Arriving at the Perelman Building across Kelly Drive from the museum’s main building, “Creative Africa” is an exciting mix of five distinctive exhibits that showcases Benin bronzes and other historic artifacts, as well as contemporary African photography, architecture and fashion design..... “Look Again: Contemporary Perspectives on African Art” is an excellent introduction for “Creative Africa.” As the largest component of the five, it highlights traditional African pieces in styles from naturalistic to highly abstract. At the exhibition’s opening a few weeks ago, Timothy Rub, director and CEO of the museum, proudly stated these objects “cover a lot of territory,” bringing “the past into conversation with the present.”

Gando School Extension, Designed by Francis Kéré, Burkinabe, active Berlin,
Gando School Extension, Designed by Francis Kéré, Burkinabe, active Berlin, © Erik-Jan Ouwerkerk

“The Architecture of Francis Kéré” provides a most compelling component to “Creative Africa.” Organized by Kathryn Hiesinger, senior curator of European decorative arts after 1700, this is the only one of the five shows in which a participating artist was directly involved with the design. For his first museum retrospective, Kéré took full advantage of the space, using ceilings and floors as well as walls.

Born in Burkina Faso, the architect has maintained a studio since 2005 in Berlin, Germany, where he had studied architecture. Soon after the primary school in his hometown of Gando was completed in 2001, he gained an international reputation. This modest structure was community-built with local materials and techniques; it has become not only a source of civic pride but also a model of global inspiration.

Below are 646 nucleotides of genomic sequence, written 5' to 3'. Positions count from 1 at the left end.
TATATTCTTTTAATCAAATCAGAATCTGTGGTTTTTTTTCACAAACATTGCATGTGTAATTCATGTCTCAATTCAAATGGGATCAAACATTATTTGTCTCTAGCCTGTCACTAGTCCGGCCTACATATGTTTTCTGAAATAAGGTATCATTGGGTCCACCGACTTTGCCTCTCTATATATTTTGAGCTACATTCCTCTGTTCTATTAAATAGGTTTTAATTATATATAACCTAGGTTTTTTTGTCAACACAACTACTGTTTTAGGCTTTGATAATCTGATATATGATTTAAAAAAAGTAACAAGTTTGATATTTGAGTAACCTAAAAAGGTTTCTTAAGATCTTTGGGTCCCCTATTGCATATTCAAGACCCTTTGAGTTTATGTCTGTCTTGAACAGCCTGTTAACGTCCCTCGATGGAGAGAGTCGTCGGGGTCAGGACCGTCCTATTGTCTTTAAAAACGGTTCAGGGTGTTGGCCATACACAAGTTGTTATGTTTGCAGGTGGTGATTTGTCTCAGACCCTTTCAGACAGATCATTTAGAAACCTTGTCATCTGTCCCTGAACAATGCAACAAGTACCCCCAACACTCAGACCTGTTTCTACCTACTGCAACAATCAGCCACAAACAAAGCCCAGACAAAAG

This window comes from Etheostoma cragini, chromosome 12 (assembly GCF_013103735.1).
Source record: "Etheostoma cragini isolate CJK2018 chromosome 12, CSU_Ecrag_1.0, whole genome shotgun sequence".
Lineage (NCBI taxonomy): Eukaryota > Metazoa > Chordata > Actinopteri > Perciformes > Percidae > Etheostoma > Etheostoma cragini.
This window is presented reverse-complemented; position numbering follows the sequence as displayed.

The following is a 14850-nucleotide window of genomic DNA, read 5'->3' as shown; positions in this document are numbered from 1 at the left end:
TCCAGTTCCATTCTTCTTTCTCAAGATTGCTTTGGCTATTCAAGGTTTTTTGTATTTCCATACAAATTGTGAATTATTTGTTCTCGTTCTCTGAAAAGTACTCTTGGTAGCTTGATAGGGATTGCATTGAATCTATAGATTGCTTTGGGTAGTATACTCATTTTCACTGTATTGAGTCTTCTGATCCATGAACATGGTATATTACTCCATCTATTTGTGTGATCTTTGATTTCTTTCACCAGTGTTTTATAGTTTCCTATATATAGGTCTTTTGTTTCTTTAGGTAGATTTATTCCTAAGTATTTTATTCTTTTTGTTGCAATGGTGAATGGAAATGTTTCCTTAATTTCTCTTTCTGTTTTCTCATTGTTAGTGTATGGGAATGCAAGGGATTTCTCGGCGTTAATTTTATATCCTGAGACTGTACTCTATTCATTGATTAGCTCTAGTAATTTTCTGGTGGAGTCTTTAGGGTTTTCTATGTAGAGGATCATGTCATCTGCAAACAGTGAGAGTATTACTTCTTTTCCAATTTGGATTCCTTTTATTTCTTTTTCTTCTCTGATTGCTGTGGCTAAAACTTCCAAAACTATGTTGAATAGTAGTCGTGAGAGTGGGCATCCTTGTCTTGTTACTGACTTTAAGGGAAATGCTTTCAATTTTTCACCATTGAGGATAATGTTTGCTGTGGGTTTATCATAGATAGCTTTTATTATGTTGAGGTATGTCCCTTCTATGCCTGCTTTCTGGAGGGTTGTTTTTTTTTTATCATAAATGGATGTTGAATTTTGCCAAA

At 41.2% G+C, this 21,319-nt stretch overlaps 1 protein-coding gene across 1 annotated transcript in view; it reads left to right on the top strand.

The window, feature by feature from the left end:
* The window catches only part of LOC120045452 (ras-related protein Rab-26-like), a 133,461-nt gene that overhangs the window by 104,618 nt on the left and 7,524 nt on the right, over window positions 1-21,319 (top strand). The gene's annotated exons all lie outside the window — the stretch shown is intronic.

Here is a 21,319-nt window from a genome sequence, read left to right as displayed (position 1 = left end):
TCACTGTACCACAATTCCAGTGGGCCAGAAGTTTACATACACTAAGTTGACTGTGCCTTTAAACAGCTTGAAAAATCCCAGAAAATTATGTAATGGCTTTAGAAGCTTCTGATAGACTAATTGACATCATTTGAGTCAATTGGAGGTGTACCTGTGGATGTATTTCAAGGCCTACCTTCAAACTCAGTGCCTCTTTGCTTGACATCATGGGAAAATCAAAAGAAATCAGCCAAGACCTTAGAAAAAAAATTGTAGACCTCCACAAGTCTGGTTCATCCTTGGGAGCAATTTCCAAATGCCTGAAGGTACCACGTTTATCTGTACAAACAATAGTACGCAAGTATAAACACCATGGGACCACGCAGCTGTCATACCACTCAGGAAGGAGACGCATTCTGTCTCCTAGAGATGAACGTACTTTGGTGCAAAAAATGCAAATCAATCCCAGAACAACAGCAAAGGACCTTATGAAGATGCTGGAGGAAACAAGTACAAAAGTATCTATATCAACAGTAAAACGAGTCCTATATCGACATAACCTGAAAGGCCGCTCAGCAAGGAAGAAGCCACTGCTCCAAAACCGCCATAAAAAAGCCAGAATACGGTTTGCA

At the show’s opening, Kéré proudly declared: “It is an honor to try to use and transform the most basic materials for people in West Africa and the Western world.” His architectural vocabulary consists of the traditional circular African form that he called “roogo,” compressed mud/earth bricks; clay floors pounded and smoothed “like a baby’s bottom;” and local wood, like the fast-growing eucalyptus, for interior finishes and furniture.

Kéré maintains: “An important job of an architect is to help the community understand the value of design.”

His work aims to “improve the quality of life of the community.”


For the exhibit, the architect has created several interactive spaces. In the atrium of the Perelman Building, Kéré constructed a vibrantly hued site-specific installation of Day-Glo parachute cords. There is something quite playful and festive standing inside and surrounded by the architect’s brightly colored hanging ropes. The circular sections don’t restrict but welcome participation where a visitor can also hear snippets of recorded sounds from both Burkina Faso and Philadelphia, blending the two communities.

Just as Kere’s work has implications that reach well beyond the African continent, Vlisco is an international textile firm that specializes in Dutch wax fabrics beloved by the African market yet based in the Netherlands. Curated by Dilys Blum, the museum’s curator of costume and textile, “Vlisco: African Fashion on a Global Stage” features dozens of textile prints, including many of the company’s classics, like the “Happy Family” with its hen, chicks and eggs that dates back to the early fifties. Importantly, the show includes contemporary ensembles of Vlisco material by European and African designers.